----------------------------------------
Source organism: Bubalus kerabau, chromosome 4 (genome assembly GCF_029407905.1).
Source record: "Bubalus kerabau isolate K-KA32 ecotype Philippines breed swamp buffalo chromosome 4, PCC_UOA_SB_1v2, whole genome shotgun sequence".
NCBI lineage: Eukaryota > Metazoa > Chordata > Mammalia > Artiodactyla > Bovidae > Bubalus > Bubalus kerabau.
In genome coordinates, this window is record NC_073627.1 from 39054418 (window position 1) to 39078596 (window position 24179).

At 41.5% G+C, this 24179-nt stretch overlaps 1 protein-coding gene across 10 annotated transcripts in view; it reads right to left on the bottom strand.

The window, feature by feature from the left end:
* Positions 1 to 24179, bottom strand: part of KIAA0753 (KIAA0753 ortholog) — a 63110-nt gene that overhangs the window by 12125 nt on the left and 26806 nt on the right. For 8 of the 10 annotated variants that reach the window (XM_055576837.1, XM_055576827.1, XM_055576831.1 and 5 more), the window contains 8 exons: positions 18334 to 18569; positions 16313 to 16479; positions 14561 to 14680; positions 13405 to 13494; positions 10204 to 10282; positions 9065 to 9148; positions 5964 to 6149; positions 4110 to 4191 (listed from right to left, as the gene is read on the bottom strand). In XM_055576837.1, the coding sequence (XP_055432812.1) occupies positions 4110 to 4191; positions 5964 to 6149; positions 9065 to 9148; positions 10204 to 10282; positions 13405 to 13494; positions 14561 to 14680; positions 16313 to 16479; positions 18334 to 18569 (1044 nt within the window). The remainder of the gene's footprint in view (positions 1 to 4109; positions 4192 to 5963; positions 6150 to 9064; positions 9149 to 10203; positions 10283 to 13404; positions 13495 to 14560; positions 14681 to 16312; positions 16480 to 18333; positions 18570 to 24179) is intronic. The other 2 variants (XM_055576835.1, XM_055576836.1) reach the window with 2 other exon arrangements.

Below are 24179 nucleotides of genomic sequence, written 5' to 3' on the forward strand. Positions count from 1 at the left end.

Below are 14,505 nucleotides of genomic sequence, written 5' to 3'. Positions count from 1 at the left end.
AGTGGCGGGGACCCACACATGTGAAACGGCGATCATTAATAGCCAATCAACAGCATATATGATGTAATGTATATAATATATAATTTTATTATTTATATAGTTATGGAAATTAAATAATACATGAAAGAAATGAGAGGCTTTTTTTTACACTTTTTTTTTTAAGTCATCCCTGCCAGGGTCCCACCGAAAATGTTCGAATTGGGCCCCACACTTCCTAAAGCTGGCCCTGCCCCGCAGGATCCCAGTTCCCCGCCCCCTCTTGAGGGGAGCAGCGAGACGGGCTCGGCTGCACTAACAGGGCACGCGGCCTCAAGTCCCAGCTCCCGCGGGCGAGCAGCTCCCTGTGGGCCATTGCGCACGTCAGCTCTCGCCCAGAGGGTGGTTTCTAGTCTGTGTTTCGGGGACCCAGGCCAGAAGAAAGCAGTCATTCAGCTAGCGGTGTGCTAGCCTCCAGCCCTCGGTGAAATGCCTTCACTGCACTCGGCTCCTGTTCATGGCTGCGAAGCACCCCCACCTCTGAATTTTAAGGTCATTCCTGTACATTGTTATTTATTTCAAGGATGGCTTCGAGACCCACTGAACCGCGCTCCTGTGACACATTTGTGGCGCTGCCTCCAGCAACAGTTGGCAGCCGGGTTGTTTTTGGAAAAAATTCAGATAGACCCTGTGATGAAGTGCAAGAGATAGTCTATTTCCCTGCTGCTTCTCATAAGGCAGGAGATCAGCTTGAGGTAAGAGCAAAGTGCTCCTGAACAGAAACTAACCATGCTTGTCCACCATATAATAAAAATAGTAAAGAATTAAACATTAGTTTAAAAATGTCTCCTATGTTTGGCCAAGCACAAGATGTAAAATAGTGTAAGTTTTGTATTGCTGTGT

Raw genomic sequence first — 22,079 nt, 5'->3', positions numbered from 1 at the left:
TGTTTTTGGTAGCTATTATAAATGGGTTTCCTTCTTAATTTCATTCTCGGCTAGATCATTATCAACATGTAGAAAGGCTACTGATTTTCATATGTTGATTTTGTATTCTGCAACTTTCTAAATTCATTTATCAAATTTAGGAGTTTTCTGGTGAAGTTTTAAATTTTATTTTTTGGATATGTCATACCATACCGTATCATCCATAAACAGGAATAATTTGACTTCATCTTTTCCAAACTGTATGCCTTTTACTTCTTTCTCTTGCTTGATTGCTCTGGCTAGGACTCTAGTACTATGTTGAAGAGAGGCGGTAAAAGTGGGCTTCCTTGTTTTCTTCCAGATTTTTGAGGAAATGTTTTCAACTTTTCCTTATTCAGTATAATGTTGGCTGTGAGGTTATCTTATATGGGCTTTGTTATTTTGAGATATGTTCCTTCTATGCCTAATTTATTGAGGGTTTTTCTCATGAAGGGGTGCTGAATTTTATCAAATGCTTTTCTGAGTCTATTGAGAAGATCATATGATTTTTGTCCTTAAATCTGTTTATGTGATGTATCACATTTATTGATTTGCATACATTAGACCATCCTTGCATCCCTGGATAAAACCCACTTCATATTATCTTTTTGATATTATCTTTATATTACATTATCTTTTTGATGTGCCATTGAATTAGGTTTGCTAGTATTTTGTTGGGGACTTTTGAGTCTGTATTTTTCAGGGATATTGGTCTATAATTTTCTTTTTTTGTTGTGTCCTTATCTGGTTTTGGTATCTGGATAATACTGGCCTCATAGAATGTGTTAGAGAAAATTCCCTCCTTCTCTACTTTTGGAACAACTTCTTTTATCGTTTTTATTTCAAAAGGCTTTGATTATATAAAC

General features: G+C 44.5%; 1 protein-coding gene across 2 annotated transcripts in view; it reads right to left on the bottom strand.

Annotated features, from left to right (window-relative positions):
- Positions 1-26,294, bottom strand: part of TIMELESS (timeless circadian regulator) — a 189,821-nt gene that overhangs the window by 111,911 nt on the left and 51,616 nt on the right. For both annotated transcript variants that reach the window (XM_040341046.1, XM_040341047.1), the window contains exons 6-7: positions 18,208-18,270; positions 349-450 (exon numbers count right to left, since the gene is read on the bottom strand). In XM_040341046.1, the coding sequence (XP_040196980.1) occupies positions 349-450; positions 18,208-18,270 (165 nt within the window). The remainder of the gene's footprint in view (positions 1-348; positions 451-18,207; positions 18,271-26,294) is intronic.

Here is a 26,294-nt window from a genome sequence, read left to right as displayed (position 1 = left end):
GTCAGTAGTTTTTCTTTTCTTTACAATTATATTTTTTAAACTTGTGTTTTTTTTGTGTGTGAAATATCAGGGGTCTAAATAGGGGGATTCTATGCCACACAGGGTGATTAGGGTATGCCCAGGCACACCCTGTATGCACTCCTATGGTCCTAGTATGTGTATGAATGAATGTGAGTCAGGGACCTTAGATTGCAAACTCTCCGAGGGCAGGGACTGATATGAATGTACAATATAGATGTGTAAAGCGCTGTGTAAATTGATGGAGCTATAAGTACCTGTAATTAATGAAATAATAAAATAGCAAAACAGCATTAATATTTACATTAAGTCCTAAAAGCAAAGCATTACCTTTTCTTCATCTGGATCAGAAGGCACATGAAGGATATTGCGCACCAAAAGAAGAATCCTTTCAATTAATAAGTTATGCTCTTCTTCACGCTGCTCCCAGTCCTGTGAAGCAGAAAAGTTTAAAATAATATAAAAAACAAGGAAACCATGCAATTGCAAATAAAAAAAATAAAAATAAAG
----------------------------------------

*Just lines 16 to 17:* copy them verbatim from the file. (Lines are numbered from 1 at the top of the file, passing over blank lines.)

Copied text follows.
Here is a 26,294-nt window from a genome sequence, read left to right as displayed (position 1 = left end):
GTCAGTAGTTTTTCTTTTCTTTACAATTATATTTTTTAAACTTGTGTTTTTTTTGTGTGTGAAATATCAGGGGTCTAAATAGGGGGATTCTATGCCACACAGGGTGATTAGGGTATGCCCAGGCACACCCTGTATGCACTCCTATGGTCCTAGTATGTGTATGAATGAATGTGAGTCAGGGACCTTAGATTGCAAACTCTCCGAGGGCAGGGACTGATATGAATGTACAATATAGATGTGTAAAGCGCTGTGTAAATTGATGGAGCTATAAGTACCTGTAATTAATGAAATAATAAAATAGCAAAACAGCATTAATATTTACATTAAGTCCTAAAAGCAAAGCATTACCTTTTCTTCATCTGGATCAGAAGGCACATGAAGGATATTGCGCACCAAAAGAAGAATCCTTTCAATTAATAAGTTATGCTCTTCTTCACGCTGCTCCCAGTCCTGTGAAGCAGAAAAGTTTAAAATAATATAAAAAACAAGGAAACCATGCAATTGCAAATAAAAAAAATAAAAATAAAG